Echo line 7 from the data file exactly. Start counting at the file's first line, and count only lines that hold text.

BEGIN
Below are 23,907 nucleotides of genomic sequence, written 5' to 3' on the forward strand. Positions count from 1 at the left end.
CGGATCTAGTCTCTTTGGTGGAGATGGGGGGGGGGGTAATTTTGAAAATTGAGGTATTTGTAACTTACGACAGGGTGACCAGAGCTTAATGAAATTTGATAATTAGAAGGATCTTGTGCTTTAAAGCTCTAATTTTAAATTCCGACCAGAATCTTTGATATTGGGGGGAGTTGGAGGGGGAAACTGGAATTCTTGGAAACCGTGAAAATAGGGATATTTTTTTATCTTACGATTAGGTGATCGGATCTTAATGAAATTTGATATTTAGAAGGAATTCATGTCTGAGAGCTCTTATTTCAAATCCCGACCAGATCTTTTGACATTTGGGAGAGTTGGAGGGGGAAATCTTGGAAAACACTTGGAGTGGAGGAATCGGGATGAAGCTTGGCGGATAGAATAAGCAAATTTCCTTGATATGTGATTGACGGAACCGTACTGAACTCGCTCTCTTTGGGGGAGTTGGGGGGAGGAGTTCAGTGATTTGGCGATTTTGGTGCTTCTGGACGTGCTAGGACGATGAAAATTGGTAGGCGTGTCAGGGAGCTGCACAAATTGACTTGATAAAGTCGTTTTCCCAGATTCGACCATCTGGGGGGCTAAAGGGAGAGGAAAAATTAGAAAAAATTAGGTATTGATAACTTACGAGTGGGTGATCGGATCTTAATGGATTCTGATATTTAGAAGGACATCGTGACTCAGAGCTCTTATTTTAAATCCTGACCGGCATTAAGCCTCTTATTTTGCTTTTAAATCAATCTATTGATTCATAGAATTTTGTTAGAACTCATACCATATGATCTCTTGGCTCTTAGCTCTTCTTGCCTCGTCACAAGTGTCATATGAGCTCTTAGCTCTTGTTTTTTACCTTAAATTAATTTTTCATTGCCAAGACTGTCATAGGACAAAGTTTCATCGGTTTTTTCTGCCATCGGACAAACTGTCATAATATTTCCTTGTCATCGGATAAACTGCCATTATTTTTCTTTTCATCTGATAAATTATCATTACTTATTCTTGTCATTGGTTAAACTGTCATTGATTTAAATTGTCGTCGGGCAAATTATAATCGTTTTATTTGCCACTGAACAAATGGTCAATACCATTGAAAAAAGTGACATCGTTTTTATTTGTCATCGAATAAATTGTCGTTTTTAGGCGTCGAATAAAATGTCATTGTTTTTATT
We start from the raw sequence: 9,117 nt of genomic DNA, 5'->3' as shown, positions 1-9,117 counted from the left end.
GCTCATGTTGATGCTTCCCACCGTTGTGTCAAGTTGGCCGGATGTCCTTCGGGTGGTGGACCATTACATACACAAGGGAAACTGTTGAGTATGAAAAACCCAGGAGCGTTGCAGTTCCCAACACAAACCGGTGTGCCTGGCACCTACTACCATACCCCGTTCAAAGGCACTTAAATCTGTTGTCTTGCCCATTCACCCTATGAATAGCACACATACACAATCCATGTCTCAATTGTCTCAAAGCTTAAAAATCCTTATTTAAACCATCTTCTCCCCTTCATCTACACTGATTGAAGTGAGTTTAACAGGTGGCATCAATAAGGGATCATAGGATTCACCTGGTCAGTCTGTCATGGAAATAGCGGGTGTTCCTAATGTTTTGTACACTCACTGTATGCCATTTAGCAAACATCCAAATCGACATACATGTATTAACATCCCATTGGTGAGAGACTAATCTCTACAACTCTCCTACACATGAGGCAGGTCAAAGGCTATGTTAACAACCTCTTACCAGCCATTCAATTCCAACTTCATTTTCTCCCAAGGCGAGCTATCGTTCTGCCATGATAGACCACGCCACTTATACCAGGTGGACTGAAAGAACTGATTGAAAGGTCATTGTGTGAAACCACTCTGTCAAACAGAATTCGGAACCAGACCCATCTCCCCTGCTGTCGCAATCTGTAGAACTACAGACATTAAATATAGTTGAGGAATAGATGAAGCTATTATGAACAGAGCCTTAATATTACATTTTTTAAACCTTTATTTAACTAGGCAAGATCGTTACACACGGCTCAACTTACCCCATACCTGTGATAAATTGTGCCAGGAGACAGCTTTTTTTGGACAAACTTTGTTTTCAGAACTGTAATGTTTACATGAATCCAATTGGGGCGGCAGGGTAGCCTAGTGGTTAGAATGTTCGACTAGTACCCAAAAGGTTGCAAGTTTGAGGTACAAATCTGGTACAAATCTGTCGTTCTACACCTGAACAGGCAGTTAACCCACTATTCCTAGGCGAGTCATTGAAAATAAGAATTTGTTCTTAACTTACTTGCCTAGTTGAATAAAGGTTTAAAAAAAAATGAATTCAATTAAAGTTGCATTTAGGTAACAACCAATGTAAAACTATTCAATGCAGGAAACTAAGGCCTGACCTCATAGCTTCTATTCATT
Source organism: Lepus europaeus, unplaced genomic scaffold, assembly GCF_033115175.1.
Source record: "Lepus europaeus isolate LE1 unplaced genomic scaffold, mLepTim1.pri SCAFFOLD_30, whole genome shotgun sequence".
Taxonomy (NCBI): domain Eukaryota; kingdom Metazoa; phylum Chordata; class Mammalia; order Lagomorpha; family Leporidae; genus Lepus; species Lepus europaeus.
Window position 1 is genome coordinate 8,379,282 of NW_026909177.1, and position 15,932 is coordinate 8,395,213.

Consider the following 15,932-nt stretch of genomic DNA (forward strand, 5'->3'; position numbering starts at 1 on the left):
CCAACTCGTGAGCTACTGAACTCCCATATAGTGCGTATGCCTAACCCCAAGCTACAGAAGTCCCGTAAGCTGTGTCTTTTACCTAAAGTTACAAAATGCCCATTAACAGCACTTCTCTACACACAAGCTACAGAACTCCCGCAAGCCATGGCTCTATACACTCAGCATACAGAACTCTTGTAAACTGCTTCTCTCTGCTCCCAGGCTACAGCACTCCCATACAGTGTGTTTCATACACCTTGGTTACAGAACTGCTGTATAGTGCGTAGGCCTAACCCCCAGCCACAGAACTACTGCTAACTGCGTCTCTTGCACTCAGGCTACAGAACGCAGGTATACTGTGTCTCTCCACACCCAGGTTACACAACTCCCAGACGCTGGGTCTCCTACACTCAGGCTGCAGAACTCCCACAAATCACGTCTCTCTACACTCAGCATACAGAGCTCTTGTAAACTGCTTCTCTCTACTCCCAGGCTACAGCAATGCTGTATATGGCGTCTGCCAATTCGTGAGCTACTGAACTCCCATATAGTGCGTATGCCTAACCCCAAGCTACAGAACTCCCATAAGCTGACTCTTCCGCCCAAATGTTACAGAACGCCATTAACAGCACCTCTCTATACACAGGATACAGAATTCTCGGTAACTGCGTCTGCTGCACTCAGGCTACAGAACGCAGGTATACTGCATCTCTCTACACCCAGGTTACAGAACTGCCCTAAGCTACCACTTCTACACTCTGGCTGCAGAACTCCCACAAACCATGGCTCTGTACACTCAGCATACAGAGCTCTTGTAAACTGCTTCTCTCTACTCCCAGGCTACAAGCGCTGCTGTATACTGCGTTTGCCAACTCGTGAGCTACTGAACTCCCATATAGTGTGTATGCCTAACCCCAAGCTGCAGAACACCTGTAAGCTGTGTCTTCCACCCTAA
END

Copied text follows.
Taxonomy (NCBI): domain Eukaryota; kingdom Metazoa; phylum Chordata; class Mammalia; order Lagomorpha; family Leporidae; genus Lepus; species Lepus europaeus.